Protecting GRUB with Password on Linux / Linux / Debian / Protecting GRUB with Password on Linux

In this article, we’ll look at how to protect the Linux GRUB2 bootloader configuration with a password.

Generate a password hash using the grub-mkpasswd-pbkdf tool (available by default on Ubuntu):

$ grub-mkpasswd-pbkdf2

Enter the password and confirmation, then copy the hash (starts with grub.pbkdf2.sha512…).

grub-mkpasswd-pbkdf2 - generate grup password hash

Edit the grub bootloader config file:

$ sudo nano /etc/grub.d/00_header

Add the following lines at the end of the file:

cat << EOF
set superusers=user_name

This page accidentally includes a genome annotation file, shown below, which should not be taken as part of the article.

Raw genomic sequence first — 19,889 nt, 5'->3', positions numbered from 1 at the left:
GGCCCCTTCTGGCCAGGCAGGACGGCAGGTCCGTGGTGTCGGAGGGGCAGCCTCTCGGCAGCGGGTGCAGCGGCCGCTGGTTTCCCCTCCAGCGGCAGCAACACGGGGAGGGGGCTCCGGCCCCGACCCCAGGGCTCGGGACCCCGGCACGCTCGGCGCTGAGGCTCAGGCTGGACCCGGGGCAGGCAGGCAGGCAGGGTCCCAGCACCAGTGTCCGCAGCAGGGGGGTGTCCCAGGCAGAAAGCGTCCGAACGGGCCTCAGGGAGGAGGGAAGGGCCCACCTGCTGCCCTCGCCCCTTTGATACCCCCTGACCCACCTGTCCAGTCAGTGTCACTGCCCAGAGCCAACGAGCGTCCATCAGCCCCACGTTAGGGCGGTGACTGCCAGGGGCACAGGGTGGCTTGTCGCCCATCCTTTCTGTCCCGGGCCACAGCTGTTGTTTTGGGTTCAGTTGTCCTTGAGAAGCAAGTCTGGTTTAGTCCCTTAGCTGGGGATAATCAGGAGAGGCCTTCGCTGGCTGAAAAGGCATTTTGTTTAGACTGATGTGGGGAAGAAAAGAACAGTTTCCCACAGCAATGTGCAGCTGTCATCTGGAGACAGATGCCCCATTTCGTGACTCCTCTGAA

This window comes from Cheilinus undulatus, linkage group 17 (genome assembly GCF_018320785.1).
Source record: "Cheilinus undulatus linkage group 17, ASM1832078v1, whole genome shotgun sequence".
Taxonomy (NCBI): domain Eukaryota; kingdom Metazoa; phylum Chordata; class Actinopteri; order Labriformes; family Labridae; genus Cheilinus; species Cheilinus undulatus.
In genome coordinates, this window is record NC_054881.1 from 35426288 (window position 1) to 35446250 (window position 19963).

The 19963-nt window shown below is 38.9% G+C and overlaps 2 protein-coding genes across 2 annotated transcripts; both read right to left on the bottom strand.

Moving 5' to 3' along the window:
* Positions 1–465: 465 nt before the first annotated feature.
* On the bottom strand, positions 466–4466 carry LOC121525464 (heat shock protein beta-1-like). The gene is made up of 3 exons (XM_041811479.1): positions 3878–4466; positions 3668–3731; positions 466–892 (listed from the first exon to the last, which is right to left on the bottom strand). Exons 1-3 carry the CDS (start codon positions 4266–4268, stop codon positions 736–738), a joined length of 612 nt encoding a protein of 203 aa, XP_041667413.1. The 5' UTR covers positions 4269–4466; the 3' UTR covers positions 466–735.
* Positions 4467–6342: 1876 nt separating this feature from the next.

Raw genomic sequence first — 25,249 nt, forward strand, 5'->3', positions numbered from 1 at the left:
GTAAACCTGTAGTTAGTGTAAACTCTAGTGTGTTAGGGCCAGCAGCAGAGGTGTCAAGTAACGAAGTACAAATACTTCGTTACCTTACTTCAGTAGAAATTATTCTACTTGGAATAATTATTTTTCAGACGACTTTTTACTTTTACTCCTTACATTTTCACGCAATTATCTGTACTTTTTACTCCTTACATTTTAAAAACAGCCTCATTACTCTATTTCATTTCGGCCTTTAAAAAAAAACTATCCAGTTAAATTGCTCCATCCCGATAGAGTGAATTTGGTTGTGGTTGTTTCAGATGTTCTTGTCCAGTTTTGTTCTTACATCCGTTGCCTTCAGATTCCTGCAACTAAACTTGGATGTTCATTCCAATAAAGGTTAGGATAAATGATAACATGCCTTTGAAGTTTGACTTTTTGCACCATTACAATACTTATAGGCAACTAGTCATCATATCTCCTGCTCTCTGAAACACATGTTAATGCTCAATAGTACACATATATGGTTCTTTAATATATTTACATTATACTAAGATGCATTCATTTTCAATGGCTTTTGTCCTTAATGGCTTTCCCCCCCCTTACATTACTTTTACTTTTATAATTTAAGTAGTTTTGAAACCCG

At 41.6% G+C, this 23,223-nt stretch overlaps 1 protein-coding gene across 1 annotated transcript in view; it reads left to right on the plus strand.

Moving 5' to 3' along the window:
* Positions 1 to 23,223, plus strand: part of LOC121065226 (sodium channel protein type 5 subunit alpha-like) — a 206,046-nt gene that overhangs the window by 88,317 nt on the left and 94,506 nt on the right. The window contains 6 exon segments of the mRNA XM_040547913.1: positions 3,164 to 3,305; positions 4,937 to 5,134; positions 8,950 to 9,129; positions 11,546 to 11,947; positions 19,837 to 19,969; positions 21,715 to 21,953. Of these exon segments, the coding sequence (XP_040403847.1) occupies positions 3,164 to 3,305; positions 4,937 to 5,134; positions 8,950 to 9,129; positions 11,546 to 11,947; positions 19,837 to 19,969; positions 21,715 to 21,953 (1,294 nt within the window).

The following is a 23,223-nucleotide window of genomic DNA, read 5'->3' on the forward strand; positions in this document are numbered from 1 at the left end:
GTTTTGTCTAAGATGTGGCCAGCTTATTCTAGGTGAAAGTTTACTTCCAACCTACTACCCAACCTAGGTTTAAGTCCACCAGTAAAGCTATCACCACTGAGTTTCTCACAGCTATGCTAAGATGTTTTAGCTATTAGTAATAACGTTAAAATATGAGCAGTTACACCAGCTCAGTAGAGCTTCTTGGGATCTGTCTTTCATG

password_pbkdf2 user_name password-hash

protect grub with password

Update bootloader configuration:

$ sudo update-grub

Reboot Linux:

$ reboot

Now, when GRUB starts, a prompt will appear in which you need to enter a username and password. Without entering credentials, Linux will not boot.

grub password at linux boot

Since the /etc/grub.d/00_header file contains a password hash, it is recommended to prevent it from being read and modified by anyone except the root user:

$ sudo chmod 711 /etc/grub.d/00_header

In this mode, the GRUB password will be requested each time Linux boots. If you only want to protect the bootloader configuration from changes, edit the /etc/grub.d/10_linux file:

$ sudo nano /etc/grub.d/10_linux

Find the line:

CLASS="--class gnu-linux --class gnu --class os"

And add the –unrestricted option:

CLASS="--class gnu-linux --class gnu --class os --unrestricted"

Save the file and update the GRUB config:

$ sudo update-grub
Leave a Reply

Your email address will not be published. Required fields are marked *